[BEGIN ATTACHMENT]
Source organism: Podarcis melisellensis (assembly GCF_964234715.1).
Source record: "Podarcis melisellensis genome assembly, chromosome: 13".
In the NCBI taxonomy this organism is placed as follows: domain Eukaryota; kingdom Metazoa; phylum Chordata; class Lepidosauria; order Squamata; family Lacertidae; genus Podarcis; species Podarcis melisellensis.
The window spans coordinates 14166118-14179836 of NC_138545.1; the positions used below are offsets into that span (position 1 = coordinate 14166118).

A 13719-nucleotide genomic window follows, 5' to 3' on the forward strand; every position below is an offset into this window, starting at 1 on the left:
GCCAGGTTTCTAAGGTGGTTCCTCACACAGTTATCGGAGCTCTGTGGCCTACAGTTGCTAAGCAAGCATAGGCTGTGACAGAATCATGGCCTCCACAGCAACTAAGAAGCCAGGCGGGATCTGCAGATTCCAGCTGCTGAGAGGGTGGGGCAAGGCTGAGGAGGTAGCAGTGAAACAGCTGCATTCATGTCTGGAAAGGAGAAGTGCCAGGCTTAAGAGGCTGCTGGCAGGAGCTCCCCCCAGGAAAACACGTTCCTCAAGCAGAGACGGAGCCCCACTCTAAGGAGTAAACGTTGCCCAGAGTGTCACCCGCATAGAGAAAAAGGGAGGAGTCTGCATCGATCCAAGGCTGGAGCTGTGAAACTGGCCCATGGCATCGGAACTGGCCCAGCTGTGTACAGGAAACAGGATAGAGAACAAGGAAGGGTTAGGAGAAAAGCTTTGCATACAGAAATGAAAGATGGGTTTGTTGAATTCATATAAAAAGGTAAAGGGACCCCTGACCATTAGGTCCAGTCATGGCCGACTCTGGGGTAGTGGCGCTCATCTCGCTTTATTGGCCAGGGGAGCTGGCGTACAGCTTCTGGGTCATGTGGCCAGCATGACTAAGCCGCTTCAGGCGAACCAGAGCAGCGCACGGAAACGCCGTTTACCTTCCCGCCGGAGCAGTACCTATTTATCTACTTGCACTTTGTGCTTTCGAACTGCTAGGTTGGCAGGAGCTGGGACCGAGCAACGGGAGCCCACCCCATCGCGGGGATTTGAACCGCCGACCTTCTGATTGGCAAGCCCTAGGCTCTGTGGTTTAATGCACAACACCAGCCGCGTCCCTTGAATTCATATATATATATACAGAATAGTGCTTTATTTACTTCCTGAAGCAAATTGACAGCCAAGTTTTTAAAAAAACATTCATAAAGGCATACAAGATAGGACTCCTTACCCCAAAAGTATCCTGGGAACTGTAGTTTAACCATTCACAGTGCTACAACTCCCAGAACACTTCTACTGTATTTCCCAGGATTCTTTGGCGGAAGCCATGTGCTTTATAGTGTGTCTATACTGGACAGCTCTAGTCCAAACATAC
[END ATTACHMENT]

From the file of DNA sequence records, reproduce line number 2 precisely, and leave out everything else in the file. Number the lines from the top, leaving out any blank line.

Source record: "Podarcis melisellensis genome assembly, chromosome: 13".